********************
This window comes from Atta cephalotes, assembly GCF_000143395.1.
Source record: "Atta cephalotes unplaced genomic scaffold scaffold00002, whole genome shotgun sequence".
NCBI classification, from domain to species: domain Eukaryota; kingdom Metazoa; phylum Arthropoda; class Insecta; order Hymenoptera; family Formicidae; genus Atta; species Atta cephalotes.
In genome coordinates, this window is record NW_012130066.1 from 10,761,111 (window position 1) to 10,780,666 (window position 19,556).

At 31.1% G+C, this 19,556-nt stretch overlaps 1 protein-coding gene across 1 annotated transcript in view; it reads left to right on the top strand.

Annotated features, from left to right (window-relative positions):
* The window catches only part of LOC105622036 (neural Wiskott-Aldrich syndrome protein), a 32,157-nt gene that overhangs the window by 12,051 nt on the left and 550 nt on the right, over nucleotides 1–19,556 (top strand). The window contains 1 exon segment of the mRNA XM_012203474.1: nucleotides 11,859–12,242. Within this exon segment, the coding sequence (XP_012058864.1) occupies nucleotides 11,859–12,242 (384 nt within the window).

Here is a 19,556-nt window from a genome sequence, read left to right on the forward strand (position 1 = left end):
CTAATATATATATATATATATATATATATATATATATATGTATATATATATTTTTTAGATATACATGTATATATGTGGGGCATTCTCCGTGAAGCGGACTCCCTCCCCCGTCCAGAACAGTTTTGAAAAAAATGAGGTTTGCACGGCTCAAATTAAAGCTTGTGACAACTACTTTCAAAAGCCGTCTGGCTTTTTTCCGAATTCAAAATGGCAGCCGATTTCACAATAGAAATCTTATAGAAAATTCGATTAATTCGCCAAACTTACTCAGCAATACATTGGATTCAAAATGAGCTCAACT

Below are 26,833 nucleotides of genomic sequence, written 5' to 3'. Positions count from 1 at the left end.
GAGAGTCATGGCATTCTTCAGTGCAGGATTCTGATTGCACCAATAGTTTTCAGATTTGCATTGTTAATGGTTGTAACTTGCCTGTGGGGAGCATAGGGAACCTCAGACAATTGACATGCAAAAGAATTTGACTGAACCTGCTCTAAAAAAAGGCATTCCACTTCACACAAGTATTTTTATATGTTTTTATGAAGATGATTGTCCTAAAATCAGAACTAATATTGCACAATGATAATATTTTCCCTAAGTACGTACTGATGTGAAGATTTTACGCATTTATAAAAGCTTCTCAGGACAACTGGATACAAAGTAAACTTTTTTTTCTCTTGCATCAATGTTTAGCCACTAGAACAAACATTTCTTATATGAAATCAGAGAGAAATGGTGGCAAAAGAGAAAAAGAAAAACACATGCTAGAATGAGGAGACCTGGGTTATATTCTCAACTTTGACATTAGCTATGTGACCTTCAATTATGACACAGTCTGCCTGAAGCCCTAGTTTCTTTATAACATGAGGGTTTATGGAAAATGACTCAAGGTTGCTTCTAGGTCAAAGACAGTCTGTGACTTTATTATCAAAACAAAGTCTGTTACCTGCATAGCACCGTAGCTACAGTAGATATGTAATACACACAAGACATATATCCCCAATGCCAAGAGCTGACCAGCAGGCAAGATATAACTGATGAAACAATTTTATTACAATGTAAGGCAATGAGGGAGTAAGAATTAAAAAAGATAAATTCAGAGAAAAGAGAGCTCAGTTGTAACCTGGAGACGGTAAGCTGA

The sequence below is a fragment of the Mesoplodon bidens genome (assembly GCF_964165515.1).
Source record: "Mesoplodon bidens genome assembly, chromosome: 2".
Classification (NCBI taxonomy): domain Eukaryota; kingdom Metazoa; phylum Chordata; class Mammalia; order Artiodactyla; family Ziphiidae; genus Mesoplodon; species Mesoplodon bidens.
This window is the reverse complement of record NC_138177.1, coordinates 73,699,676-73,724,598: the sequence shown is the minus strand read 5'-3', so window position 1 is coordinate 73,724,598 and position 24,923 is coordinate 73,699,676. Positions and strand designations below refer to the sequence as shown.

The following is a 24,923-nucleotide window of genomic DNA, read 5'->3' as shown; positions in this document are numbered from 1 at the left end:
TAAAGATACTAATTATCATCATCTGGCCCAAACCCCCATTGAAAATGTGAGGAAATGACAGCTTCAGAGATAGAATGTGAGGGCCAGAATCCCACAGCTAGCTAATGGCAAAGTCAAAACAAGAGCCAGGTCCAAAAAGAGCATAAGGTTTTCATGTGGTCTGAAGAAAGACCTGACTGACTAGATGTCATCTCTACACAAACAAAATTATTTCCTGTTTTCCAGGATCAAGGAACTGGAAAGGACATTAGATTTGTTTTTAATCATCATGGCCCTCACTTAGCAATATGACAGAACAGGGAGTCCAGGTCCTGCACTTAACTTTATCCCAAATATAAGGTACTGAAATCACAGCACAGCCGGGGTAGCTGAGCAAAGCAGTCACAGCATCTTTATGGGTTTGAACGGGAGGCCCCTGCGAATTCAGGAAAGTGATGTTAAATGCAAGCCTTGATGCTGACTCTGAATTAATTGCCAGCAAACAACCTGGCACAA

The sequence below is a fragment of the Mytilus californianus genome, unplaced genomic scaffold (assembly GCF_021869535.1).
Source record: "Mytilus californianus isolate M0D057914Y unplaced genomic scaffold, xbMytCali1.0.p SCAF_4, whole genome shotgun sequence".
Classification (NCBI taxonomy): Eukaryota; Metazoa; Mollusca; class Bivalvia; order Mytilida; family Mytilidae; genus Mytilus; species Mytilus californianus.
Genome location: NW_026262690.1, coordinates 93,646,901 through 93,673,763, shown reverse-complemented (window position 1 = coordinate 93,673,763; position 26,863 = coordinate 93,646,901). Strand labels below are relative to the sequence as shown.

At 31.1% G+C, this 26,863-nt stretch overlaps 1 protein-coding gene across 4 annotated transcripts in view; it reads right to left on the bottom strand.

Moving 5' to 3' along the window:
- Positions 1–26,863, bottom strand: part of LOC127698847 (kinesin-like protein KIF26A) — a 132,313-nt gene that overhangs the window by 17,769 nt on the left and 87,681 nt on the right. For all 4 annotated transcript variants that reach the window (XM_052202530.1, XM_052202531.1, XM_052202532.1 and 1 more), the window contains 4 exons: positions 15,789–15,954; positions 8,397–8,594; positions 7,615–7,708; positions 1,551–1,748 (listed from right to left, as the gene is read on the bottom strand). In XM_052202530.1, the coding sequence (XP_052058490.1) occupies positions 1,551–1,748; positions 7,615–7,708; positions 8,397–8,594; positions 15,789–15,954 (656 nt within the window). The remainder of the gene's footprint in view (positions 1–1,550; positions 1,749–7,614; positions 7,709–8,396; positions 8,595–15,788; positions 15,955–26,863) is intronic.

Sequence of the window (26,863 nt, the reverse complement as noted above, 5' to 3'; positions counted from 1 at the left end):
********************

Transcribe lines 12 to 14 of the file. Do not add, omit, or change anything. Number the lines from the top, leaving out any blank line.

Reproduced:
The sequence below is a fragment of the Mesoplodon bidens genome (assembly GCF_964165515.1).
Source record: "Mesoplodon bidens genome assembly, chromosome: 2".
Classification (NCBI taxonomy): domain Eukaryota; kingdom Metazoa; phylum Chordata; class Mammalia; order Artiodactyla; family Ziphiidae; genus Mesoplodon; species Mesoplodon bidens.